The family of murdered British teacher Lindsay Hawker have spoken of their relief after a Japanese court rejected an appeal by her killer.
Tatsuya Ichihashi, 33, was jailed for life last year for raping and strangling Leeds University graduate Miss Hawker, 22, at his flat in Japan in March 2007.
His lawyers claimed at his appeal that he did not intend to kill the English language teacher, but Tokyo High Court yesterday upheld his sentence.
Miss Hawker’s family did not attend the hearing, but said in a statement: “We are relieved that the original decision was upheld and that Ichihashi’s appeal was refused.”
Miss Hawker, from Brandon, near Coventry, travelled to Japan in October 2006 to work as a teacher with the Nova language school.
She was last seen alive after giving her killer an English lesson in a coffee shop on March 25, 2007.
Ichihashi went on the run after Japanese police discovered the young teacher’s battered and bound body buried naked in a sand-filled bath on the balcony of his flat in Ichikawa City, east of Tokyo.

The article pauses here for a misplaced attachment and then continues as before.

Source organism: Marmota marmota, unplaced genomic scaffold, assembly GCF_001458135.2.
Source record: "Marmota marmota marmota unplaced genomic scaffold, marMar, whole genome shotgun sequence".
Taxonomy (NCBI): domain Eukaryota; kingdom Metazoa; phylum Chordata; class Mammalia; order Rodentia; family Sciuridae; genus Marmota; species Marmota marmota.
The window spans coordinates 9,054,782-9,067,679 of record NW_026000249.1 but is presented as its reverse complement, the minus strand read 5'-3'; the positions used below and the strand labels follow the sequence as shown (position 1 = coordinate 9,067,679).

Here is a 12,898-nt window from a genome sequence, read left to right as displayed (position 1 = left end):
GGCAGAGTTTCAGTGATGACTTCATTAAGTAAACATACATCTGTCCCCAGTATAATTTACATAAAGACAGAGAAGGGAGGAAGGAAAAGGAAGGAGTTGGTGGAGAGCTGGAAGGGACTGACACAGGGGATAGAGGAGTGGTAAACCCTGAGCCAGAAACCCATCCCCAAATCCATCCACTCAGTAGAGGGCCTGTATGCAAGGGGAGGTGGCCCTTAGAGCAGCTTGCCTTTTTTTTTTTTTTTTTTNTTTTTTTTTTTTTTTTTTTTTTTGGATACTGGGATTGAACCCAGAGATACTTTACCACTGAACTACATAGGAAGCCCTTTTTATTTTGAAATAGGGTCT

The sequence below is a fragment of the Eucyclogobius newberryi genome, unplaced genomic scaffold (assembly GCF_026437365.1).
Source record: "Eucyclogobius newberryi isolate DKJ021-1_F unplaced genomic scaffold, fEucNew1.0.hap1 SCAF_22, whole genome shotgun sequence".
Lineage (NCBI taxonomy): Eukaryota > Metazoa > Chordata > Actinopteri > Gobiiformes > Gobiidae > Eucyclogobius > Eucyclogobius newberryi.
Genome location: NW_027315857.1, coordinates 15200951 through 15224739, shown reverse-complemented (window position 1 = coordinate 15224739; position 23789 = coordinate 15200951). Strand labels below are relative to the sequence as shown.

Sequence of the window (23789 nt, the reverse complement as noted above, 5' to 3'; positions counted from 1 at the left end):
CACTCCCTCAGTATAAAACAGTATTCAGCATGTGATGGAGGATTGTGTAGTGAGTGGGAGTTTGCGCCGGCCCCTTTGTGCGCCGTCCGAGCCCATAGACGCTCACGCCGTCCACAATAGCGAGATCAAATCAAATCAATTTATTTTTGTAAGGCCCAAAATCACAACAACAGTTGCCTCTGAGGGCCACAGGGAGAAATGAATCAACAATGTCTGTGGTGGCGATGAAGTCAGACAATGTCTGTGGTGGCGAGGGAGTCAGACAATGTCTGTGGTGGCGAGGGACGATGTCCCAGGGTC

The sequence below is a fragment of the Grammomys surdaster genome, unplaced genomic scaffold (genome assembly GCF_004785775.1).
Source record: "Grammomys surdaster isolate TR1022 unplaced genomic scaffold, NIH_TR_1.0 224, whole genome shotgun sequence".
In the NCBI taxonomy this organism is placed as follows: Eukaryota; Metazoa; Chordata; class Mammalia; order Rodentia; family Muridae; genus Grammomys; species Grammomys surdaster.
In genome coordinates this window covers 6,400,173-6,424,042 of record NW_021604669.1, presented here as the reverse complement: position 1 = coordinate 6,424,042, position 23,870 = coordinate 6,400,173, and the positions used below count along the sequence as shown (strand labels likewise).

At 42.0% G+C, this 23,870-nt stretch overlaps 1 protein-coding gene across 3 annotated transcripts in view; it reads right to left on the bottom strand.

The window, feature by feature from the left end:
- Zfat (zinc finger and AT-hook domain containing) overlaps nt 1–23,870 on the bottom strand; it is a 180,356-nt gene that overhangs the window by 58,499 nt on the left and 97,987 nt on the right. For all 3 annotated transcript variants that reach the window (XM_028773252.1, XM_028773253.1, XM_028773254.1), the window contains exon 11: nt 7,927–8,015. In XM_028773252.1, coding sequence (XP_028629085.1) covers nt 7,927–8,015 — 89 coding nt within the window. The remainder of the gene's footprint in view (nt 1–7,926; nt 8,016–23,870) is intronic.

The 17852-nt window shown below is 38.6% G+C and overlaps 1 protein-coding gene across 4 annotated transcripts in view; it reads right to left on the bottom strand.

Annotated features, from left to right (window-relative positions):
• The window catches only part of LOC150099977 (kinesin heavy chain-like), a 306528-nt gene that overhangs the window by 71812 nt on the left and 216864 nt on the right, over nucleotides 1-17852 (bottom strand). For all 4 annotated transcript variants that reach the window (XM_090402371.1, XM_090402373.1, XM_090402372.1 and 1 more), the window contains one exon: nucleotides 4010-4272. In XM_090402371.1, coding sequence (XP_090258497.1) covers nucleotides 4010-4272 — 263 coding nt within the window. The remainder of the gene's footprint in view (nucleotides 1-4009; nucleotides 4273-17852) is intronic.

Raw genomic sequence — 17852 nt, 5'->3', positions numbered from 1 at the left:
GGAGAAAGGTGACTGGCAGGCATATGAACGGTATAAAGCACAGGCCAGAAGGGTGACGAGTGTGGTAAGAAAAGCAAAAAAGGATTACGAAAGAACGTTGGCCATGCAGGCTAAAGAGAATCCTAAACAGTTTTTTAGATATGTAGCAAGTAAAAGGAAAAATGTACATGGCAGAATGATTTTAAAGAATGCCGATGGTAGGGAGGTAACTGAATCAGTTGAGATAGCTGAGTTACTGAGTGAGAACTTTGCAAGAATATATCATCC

A massive manhunt was launched, with police offering a 10 million yen (£77,700) reward and putting up wanted posters around the country.
He was finally arrested at a ferry terminal in the city of Osaka in western Japan in November 2009 as he waited for a ferry to Okinawa.
Ichihashi published a book in which he confessed to the killing and described how he underwent often grisly cosmetic surgery in an attempt to disguise his features and evade capture.
He claimed he wrote the work, called Until The Arrest, as a “gesture of contrition for the crime I committed” and said he wanted to donate all proceeds to Miss Hawker’s family.
Ichihashi told his murder trial last July that he enticed Miss Hawker into his apartment, raped her, and then strangled her because he feared neighbours would hear her screams and call the police.
He admitted causing her death but said he did not intend to murder her and could not remember strangling her.
Miss Hawker’s father Bill previously called for Ichihashi to be given the “heaviest punishment” possible under Japanese law - theoretically the death penalty – but said his family had achieved justice after the killer was convicted.